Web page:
PHOENIX – Jodi Arias calmly tried to explain away her lies Monday as a prosecutor in her Arizona murder trial hammered her about not being honest with authorities, friends or family, even sending the victim's grandmother flowers after she killed him, all in an attempt to throw off suspicion and avoid being charged.
Arias said she lied because she was ashamed of having killed her lover, Travis Alexander, in self-defense. Arias also said she didn't want details of their raunchy sexual relationship to be revealed, in part because Alexander lived a public life as a devout Mormon saving himself for marriage but privately was seeing multiple women romantically.
Arias is charged in the June 2008 stabbing and shooting death of Alexander in his suburban Phoenix home. Arias says she was forced to fight for her life after Alexander attacked her, while authorities say she planned the killing in a jealous rage. Testimony has been ongoing since early January. Monday was Arias' 10th day on the witness stand.
Arias first told authorities she knew nothing about Alexander's death, then later blamed it on masked intruders before eventually settling on self-defense.
She told Alexander's friends and family the same stories after her arrest, even sending 20 white irises to the victim's grandmother, along with an 18-page letter to his family, expressing sympathy for their loss.
Prosecutor Juan Martinez then played a video clip for jurors of an interview Arias did with CBS's "48 Hours" in July 2008 while she was in jail.
"Travis' family deserves to know what happened," Arias said on the tape.
"They did deserve to know what happened but did they deserve that lie?" Martinez asked Monday, noting at the time of the interview that she was still sticking to the story about the intruders killing Alexander.
"I guess not," Arias replied.
Martinez also noted that Arias immediately began planning an alibi after she killed Alexander, leaving a message on his mobile phone and going to visit a man in Utah who she kissed and cuddled with in his bed just hours after the attack.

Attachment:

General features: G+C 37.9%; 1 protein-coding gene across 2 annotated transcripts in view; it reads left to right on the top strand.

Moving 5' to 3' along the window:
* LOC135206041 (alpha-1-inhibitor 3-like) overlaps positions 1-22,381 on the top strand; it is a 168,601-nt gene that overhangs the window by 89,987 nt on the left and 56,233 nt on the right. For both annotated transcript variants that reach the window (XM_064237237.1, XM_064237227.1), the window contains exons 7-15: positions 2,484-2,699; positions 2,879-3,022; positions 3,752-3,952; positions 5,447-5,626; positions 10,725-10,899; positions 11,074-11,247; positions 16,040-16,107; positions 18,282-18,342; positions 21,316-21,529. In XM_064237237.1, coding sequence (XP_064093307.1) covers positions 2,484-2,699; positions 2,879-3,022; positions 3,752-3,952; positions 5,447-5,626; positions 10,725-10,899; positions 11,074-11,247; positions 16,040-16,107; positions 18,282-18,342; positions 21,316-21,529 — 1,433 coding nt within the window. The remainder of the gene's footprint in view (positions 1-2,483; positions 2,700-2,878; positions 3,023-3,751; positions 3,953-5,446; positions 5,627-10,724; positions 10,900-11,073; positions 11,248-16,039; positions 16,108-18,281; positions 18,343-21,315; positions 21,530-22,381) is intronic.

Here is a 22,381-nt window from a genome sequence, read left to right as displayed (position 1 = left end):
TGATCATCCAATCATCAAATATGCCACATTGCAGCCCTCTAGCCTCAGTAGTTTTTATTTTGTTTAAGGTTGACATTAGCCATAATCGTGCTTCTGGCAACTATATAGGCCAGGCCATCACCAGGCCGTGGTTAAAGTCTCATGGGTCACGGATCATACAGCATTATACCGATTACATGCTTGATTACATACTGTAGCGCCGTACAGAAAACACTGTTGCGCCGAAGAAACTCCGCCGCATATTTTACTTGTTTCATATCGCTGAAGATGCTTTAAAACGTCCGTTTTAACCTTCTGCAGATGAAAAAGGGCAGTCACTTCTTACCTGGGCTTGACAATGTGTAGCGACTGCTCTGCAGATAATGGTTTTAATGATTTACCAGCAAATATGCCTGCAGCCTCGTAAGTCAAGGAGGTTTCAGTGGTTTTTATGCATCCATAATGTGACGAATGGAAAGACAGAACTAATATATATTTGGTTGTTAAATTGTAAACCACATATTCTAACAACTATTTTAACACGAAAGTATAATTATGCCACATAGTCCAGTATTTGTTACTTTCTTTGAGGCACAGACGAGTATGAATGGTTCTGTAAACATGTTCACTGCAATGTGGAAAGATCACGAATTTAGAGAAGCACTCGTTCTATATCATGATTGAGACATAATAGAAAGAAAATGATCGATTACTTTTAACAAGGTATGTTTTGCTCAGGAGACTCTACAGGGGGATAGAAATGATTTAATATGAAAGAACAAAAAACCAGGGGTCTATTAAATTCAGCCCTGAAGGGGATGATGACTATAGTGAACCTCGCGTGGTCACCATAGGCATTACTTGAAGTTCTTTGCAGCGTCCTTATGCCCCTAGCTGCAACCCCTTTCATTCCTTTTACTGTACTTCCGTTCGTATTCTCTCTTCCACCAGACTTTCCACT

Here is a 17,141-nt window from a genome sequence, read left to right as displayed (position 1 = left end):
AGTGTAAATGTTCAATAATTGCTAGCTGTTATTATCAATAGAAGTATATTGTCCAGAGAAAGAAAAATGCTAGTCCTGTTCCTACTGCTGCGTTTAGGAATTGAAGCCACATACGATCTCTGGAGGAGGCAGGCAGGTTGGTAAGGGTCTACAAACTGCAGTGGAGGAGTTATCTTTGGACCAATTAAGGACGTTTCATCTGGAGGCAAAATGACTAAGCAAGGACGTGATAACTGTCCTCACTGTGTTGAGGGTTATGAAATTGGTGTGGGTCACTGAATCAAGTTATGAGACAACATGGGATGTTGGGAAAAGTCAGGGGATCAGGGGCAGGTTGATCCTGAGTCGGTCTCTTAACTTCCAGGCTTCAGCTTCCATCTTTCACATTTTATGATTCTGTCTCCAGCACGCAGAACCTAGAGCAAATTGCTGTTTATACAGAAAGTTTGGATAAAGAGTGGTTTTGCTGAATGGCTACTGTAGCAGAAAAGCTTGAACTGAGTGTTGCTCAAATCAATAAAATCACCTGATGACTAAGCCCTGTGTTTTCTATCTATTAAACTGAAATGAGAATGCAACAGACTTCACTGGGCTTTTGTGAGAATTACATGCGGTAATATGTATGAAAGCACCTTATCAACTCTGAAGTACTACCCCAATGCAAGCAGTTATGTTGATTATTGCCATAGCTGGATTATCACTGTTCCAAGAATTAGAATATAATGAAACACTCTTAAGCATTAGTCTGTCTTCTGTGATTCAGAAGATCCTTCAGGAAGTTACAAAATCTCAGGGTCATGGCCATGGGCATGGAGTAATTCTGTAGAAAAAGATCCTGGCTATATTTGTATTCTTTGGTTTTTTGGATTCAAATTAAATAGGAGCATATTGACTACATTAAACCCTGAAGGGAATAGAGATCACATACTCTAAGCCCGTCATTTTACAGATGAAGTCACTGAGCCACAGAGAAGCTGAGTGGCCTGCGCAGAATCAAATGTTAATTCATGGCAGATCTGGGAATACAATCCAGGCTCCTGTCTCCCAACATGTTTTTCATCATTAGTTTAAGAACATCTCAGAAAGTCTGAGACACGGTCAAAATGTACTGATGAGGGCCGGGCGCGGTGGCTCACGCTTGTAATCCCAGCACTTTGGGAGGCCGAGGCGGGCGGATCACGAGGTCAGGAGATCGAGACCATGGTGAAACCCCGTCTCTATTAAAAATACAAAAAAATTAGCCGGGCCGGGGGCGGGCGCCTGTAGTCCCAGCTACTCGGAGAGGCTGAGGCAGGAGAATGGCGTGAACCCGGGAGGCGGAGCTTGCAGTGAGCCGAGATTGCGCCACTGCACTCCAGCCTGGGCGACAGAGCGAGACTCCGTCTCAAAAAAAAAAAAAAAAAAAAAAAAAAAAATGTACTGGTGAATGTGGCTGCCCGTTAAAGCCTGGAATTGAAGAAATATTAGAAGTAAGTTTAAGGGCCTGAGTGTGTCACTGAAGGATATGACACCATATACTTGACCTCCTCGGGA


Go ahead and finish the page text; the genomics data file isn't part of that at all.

When Alexander's body was found days later, Arias began making calls — to police, to friends, to her Mormon bishop — all to figure out what authorities knew and whether "anybody was onto you," Martinez pointed out.
"Partially, yes," Arias said, but she again repeated that she didn't recall much from the day of the killing.
Throughout the day, Martinez hammered her over the lies, prodding her to agree it was all part of trying to avoid going to prison.
"I don't know, I was trying to kill myself," Arias said.
She previously testified she tried to commit suicide while in jail, but she nicked her wrist with a razor and it stung, so she delayed it.
"Can you imagine how much it must have hurt Mr. Alexander when you stuck that knife into his chest," Martinez snapped back loudly.
Defense attorneys immediately objected, and the line of questioning changed.
The trial has been a made-for-the-tabloids drama, with tales of lurid sex, lies and death, nude photos and repeated accounts of a salacious relationship. Arias says she and Alexander dated for about five months, then broke up but continued to see each other for sex, all the while Alexander grew more abusive.
However, she never reported any abuse to authorities, told no friends, and jurors haven't heard from any witnesses or seen any evidence supporting her claims that Alexander had a history of violence.
Arias said that he invited her to his Mesa home on the day of the killing for sex.
His body was found in his shower about five days later. He had been shot in the forehead, suffered 27 stab and slash wounds and had his throat slit.
Of the day of Alexander's death, Arias says she doesn't recall much but remembers him in a rage, body slamming her and chasing her around his home.
She said she grabbed a gun from his closet, and fired it as they tussled, but she didn't know if she hit him. She says she doesn't recall stabbing him.
According to court records, however, she told police before her trial began that Alexander was unconscious after she shot him, but then "crawled around and was stabbed."
She says she remembers putting a knife in the dishwasher and disposing of the gun in the desert as she drove from Arizona to Utah. And she immediately began planning an alibi.
Arias' grandparents reported a .25 caliber handgun stolen from their Northern California house about a week before the killing — the same caliber used to shoot Alexander — but Arias says she knows nothing about the burglary. She says she brought no weapons to Alexander's home on the day she killed him, undercutting the prosecution's theory of premeditation.